panies were taking on more men.
The twenty one concerns frqm
which treports ha ye received
now employ about 22,000 men, exclu
sive of supervisory forces, as against
58,000 a year ago.
Judge Decides Whole
sale Plan In Cleaning
I Up Hills of Murderers
and Moonshiners
Feudists Join Hands In
Helping Clean Out Mill
I Creek
i | Manchester, Ky., April 25.--Feudists
of Clay county, who a few months
1 1 ago were ready to shoot opposing
1 1 clans on sight, have joined hands
I with each other and with the civil att
• tiiorities to clean up Mill Creek fol
- lowing the action of Circuit Judge
'jHiram J. Johnson who yesterday is
| sued warrants for the arrest of two
! j hundred residents of the nuuntain
I territory. All persons in the Mil!
) Creek territory over twelve years old
•will be taken into custody by the
! posse in Judge Johnson’s drive to
; stop lawlessness in the mountains of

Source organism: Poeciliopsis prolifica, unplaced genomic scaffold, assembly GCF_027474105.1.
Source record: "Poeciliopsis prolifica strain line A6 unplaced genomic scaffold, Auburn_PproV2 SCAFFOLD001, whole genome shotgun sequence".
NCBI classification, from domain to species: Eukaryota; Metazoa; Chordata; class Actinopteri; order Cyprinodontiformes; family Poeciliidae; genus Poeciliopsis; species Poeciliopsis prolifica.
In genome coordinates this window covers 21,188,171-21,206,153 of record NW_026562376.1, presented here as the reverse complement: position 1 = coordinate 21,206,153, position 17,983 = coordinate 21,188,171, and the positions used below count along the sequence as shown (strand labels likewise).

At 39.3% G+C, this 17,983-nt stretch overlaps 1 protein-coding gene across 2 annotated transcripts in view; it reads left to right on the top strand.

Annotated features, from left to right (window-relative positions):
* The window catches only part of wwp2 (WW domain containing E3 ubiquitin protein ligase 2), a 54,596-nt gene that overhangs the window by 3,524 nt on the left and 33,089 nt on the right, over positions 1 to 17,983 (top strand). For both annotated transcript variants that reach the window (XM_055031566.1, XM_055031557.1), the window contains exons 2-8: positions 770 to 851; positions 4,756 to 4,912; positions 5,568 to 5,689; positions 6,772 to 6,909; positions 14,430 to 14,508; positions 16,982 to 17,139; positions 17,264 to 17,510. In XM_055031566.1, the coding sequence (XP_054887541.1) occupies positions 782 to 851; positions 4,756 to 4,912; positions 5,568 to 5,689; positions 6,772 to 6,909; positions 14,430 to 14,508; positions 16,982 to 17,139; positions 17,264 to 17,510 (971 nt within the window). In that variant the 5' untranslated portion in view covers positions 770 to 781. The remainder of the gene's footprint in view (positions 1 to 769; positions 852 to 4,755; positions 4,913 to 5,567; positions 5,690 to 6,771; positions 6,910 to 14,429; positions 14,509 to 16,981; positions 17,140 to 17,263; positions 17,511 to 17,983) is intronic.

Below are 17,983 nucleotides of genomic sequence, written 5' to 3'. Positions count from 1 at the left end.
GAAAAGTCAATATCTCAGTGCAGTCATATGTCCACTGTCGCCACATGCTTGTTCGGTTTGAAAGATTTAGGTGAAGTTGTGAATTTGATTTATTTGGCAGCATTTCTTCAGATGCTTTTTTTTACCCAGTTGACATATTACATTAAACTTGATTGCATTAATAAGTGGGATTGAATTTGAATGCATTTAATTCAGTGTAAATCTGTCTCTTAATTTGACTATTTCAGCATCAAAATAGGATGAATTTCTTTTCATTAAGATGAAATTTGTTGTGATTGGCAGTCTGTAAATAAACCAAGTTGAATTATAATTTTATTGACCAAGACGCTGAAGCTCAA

, I Kentucky. Possemen are combing
lithe hills and bringing in prisoners.
; Reparts made by returning officers
i are to the effect that many of these
| for whom warrants have been issued
j have voluntarily* surrendered and
jare coming into Manchester. Others
jure planning to leave the county, and
i some have intimated that they will
1 not come, according to officers Judge
[Johnsons instructions were ’’bring
I the men in.'' and he announced that
1 he was going to clean up Mill Creek
lif it required the assistance of one
! thousand soldiers.
After issuing sixty warrants Judge
- Johnson decided upon tile wholesale
• plan and ordered all residents over
1: twelve years ot age arrested. Tim
I and George Philpott and the Ponder
I I brothers, who were leaders in the
fight against one another in the feud
| which raged in the Little Goose
| neighborhood until the last term of
jeourt, are members of the posse scek
j ing out the alleged law-hrakers.
The trouble about Mill Creek began
[Thursday when John Taylor, who bad
been summoned as a witness in a
j land suit, was shot to death from
ambush. Deputy Sheriff Pitt Slivers
! later that day was sent into the neigh-
I borhood with four others to serve
| warrants for persons wanted in con
; neetion with the shooting and other
1 cases. They were attacked by sixteen